What Are Purlins?
Purlins are considered secondary framing. They are commonly used for pre-fabricated metal construction. They sometimes are also referred to as “secondary structurals” and are essential to many large steel buildings. Their purpose is to distribute loads from the building’s outer surfaces. Then to the main framing and the foundation.
In steel construction, the term Purlins typically refers to roof framing members. They also span parallel to the building eave. Therefore they support the roof decking or sheeting. The purlins are in turn supported by rafters or walls. Purlins are most commonly used in metal building systems. Most commonly where Z-shapes are utilized in a manner that allows flexible continuity between spans.
What Is A Purlin Versus A Girt?
Purlins can be very similar to girts, but their uses are different. While purlins run the horizontal length of rafter structuring to support the roof, girls run in conjunction with columns and walls to provide wall support.
In short, a purlin is a secondary reinforcement for the roofing of a building. They provide additional mid-span support. This allows for wider buildings. The cross structure supports the building.
Girts provide additional support to the column of a structure that hold the walls. They provide additional siding support to withstand impact from wind and weather. This is so your building lasts longer. It also helps reduce noise.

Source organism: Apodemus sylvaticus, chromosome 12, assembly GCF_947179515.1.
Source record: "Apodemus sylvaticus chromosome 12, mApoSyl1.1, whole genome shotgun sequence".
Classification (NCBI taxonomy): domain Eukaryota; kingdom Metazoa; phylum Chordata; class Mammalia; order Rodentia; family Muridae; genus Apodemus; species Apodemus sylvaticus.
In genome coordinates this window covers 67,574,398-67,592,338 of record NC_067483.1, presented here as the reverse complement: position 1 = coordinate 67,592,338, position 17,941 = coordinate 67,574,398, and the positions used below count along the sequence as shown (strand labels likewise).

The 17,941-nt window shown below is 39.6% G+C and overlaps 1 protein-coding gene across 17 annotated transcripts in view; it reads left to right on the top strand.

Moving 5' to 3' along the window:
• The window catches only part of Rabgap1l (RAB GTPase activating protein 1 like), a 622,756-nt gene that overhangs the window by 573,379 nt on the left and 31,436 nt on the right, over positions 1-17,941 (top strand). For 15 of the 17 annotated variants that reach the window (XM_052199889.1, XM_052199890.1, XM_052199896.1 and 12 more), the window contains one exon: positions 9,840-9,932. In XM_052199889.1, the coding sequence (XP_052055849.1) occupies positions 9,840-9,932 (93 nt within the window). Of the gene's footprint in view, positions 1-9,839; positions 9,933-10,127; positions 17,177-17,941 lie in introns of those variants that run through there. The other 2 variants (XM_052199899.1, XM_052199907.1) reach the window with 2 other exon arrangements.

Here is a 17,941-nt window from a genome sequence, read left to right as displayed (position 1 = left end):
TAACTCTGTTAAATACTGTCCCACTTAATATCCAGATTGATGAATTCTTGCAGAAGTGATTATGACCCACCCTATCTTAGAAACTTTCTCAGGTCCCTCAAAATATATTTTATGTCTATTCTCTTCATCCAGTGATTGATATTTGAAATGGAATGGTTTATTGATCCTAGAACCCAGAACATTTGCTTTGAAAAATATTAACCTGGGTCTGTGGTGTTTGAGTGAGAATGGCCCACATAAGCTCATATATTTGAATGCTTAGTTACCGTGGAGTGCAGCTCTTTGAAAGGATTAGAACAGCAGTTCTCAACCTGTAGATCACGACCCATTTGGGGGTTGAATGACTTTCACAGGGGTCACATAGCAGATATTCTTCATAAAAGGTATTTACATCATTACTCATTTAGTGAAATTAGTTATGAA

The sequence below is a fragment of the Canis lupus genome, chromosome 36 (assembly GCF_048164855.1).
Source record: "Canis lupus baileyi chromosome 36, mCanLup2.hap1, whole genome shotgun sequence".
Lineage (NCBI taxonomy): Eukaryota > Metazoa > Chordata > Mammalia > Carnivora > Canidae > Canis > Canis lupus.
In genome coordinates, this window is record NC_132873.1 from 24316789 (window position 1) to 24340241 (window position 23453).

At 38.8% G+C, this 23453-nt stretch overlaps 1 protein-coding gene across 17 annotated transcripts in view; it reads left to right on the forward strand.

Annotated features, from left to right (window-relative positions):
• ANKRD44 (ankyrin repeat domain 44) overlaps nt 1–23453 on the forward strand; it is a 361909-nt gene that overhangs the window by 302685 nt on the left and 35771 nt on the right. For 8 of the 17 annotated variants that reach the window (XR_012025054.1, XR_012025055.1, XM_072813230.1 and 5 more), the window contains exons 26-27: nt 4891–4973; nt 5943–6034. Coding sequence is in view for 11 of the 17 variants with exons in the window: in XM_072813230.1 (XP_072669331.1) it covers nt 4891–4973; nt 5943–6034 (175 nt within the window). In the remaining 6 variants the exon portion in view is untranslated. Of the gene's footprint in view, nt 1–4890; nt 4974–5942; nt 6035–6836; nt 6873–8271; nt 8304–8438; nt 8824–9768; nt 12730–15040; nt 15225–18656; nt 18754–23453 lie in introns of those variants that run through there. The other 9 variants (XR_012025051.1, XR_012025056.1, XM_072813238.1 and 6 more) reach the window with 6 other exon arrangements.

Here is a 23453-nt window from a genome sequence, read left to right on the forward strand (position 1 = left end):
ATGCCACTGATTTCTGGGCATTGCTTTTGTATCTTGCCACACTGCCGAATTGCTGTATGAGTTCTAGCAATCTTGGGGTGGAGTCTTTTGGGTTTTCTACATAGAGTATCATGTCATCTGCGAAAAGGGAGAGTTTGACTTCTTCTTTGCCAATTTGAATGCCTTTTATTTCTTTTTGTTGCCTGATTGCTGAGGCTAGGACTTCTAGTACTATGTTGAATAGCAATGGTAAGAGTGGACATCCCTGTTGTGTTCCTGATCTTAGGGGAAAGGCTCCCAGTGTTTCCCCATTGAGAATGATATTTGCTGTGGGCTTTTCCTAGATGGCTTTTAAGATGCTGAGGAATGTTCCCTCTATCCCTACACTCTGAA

What Types of Formations Are There?
Structural shapes are assigned representative designations. Therefore convenient shorthand descriptions on drawings and documentation. It is common practice in the steel industry. Channel sections with or without flange stiffeners are usually referenced as C shapes. Channel sections without flange stiffeners can also referenced as U shapes. Sections that are shaped similar to the letter Z are referenced as Z shapes.
Look for variations in the designs. Section designations can be regional. So they may also be specific to a manufacturer. Secondary members such as purlins (roof) and girts (wall) are frequently cold-formed steel. These include C, Z or U sections, (or mill rolled) C sections. Other variations exist.
Cold formed members can be efficient on a weight basis. In comparison to relative to mill rolled sections for secondary member applications. Additionally, Z sections can be nested for transportation bundling. They lap at the supports to increase strength. This is to develop a structurally efficient continuous beam across multiple supports.
Exactly how many and what size secondary framing elements you need may vary. Your building may require different purlins based on the building’s dimensions. The type of framing that is used can greatly affect the cost. It may be necessary steel supply to ensure safe construction though.
Get In Touch With Us Today
We carry purlins of all sizes. Most of the time we have what you need in stock. You can contact us online or call today to place an order. So call (281) 499-5800 today. Large orders can be filled in a few short days.